Reporting uses *random iterative method* (RIM) weighting within reports. This is an iterative approach in which the algorithm tries to weight responses. The algorithm runs various iterations based on the inputs it receives in the setup of the weight scheme until it achieves convergence based on the provided parameters. *Convergence* occurs when the algorithm succeeds in finding a weight scheme across responses that meets the targets applied to each criteria.

As an example, let's look at how a multivariable weight scheme can be achieved between age and gender. Based on the responses received for this survey and the way age and gender are categorized, we have the following spread of responses:

A user then defines the weight scheme by providing a target percentage relative to the initial sample percentage:

When we overlay these inputs onto the original response data (and convert counts to percentages), we get the following result:

We can see the initial sample percentages as well as the targets we want the algorithm to try and converge to. Next, the algorithm applies weights to the initial response data and tries to meet the target percentage for both inputs.

The algorithm runs various iterations where it modifies weights applied to the row and column values until it reaches convergence and produces the final weighting assignments. With multivariable weighting, the outcome from one scenario is used as an input in the next weighting variable (i.e. we have a third variable in our weighting scheme). This process is repeated until convergence is reached and a corresponding weight is assigned to each response.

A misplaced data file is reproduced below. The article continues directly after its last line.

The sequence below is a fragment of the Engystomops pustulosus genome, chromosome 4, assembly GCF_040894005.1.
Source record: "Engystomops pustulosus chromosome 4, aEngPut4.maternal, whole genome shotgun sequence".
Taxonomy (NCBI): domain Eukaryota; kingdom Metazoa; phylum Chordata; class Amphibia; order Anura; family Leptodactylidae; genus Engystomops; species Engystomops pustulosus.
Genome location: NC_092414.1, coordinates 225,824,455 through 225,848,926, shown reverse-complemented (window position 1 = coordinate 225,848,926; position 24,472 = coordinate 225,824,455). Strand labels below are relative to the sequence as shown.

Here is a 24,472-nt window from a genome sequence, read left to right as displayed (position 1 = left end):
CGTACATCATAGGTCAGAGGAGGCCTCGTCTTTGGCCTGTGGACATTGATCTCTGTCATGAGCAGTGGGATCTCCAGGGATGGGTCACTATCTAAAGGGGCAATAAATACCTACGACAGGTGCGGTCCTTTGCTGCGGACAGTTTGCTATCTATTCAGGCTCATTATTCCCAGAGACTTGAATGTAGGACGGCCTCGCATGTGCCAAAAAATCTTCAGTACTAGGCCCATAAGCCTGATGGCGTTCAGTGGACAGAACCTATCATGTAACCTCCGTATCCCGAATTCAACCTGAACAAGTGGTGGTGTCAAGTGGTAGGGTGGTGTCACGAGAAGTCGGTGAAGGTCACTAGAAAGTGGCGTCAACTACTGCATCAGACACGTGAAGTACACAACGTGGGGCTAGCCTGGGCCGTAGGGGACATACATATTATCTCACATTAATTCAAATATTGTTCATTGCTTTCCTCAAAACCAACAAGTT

In the above example, the weights assigned to each response are:

Individual weights applied to a response are available in report exports so you can see how the algorithm weighted each response based on both variables (the age and gender of a respondent).

At the moment, a user cannot provide our weighting calculation with any input beyond the target percentages and the variables to use in the weight scheme. Other tools may allow greater control such as applying weight trimming (defining the maximum or minimum weights that can be used). However, this can decrease the chances of the algorithm reaching convergence. Alida's preference is for the algorithm to achieve the weight scheme defined by the user and inform the user of what it did to make this possible.

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